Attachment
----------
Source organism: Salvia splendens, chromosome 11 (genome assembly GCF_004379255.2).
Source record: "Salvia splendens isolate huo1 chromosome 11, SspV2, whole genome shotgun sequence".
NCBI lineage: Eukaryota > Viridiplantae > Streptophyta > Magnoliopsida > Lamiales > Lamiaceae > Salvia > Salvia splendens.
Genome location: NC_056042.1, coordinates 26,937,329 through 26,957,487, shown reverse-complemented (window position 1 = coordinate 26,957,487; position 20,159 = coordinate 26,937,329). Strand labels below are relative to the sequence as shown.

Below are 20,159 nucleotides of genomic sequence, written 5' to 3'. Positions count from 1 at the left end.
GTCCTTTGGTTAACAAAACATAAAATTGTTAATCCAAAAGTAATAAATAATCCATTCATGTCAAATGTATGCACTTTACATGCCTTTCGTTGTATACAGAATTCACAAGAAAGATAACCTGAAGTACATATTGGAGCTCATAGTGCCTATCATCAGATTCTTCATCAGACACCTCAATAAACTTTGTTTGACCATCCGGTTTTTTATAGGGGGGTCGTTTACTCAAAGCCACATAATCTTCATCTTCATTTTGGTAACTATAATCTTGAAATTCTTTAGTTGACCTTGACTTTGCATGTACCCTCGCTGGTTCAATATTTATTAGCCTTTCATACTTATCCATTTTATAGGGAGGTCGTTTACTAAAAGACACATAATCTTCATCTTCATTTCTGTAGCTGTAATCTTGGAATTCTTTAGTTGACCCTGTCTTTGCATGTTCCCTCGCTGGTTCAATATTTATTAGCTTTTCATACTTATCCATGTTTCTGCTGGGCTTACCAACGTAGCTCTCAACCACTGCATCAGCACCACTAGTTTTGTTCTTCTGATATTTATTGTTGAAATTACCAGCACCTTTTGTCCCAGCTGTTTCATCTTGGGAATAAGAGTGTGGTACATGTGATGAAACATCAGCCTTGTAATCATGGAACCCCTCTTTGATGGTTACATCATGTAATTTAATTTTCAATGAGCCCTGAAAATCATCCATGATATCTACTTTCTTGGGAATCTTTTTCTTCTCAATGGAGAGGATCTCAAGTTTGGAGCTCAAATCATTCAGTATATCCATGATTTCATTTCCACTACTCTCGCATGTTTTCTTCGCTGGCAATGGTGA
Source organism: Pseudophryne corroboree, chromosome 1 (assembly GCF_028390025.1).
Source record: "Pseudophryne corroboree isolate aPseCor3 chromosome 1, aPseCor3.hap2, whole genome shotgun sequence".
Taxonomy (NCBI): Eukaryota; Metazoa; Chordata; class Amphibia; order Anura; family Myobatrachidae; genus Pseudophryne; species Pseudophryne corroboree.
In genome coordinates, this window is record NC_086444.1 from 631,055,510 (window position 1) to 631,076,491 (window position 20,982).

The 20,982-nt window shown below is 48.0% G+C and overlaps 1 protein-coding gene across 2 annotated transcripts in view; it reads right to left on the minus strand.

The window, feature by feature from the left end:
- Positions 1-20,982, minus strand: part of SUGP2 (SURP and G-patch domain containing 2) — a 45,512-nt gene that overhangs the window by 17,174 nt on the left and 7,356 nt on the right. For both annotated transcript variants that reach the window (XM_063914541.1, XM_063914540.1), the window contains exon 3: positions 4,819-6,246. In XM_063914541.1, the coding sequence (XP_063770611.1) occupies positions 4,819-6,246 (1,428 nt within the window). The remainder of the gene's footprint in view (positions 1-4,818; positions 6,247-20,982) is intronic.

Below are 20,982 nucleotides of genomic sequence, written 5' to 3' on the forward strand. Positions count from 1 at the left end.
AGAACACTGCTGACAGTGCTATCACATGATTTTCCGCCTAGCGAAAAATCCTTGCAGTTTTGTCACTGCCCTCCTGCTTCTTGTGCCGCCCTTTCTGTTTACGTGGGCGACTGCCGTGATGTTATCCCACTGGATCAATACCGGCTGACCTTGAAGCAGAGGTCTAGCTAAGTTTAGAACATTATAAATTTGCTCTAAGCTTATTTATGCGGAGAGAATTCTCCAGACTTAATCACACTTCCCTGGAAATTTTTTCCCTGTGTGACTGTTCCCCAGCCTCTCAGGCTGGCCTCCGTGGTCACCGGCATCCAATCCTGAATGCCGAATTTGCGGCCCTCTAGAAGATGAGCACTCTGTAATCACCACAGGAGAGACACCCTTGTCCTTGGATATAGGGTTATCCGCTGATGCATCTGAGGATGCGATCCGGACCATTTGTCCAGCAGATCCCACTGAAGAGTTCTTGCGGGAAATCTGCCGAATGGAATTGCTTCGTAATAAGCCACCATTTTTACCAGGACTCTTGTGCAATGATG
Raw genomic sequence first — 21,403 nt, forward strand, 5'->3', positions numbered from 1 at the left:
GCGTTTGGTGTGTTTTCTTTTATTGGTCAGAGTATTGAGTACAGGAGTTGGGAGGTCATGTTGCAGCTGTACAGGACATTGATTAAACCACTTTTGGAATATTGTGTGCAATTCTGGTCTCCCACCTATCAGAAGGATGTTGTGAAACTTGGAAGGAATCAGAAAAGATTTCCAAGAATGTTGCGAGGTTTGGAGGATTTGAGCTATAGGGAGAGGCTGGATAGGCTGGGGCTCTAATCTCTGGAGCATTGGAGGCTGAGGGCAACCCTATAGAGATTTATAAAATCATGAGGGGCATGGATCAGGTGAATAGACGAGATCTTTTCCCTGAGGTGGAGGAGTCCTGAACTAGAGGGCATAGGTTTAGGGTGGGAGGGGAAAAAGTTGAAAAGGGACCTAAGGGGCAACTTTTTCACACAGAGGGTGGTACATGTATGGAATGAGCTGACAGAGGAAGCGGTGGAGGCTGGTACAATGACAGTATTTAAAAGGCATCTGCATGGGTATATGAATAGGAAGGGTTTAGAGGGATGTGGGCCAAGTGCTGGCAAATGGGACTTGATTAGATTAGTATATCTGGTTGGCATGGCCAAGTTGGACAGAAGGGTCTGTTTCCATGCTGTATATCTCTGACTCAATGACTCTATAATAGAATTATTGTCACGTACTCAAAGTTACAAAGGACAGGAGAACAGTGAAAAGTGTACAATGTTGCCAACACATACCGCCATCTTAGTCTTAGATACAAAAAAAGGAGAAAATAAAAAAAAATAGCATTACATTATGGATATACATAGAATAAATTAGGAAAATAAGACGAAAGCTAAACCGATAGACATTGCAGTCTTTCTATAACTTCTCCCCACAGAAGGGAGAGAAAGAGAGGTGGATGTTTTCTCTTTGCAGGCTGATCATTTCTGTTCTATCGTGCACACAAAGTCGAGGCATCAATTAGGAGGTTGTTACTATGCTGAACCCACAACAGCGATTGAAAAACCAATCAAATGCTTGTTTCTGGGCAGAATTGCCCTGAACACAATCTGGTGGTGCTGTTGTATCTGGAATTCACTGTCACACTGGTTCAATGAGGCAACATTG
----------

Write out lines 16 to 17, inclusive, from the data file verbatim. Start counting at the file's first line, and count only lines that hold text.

Raw genomic sequence first — 21,403 nt, forward strand, 5'->3', positions numbered from 1 at the left:
GCGTTTGGTGTGTTTTCTTTTATTGGTCAGAGTATTGAGTACAGGAGTTGGGAGGTCATGTTGCAGCTGTACAGGACATTGATTAAACCACTTTTGGAATATTGTGTGCAATTCTGGTCTCCCACCTATCAGAAGGATGTTGTGAAACTTGGAAGGAATCAGAAAAGATTTCCAAGAATGTTGCGAGGTTTGGAGGATTTGAGCTATAGGGAGAGGCTGGATAGGCTGGGGCTCTAATCTCTGGAGCATTGGAGGCTGAGGGCAACCCTATAGAGATTTATAAAATCATGAGGGGCATGGATCAGGTGAATAGACGAGATCTTTTCCCTGAGGTGGAGGAGTCCTGAACTAGAGGGCATAGGTTTAGGGTGGGAGGGGAAAAAGTTGAAAAGGGACCTAAGGGGCAACTTTTTCACACAGAGGGTGGTACATGTATGGAATGAGCTGACAGAGGAAGCGGTGGAGGCTGGTACAATGACAGTATTTAAAAGGCATCTGCATGGGTATATGAATAGGAAGGGTTTAGAGGGATGTGGGCCAAGTGCTGGCAAATGGGACTTGATTAGATTAGTATATCTGGTTGGCATGGCCAAGTTGGACAGAAGGGTCTGTTTCCATGCTGTATATCTCTGACTCAATGACTCTATAATAGAATTATTGTCACGTACTCAAAGTTACAAAGGACAGGAGAACAGTGAAAAGTGTACAATGTTGCCAACACATACCGCCATCTTAGTCTTAGATACAAAAAAAGGAGAAAATAAAAAAAAATAGCATTACATTATGGATATACATAGAATAAATTAGGAAAATAAGACGAAAGCTAAACCGATAGACATTGCAGTCTTTCTATAACTTCTCCCCACAGAAGGGAGAGAAAGAGAGGTGGATGTTTTCTCTTTGCAGGCTGATCATTTCTGTTCTATCGTGCACACAAAGTCGAGGCATCAATTAGGAGGTTGTTACTATGCTGAACCCACAACAGCGATTGAAAAACCAATCAAATGCTTGTTTCTGGGCAGAATTGCCCTGAACACAATCTGGTGGTGCTGTTGTATCTGGAATTCACTGTCACACTGGTTCAATGAGGCAACATTG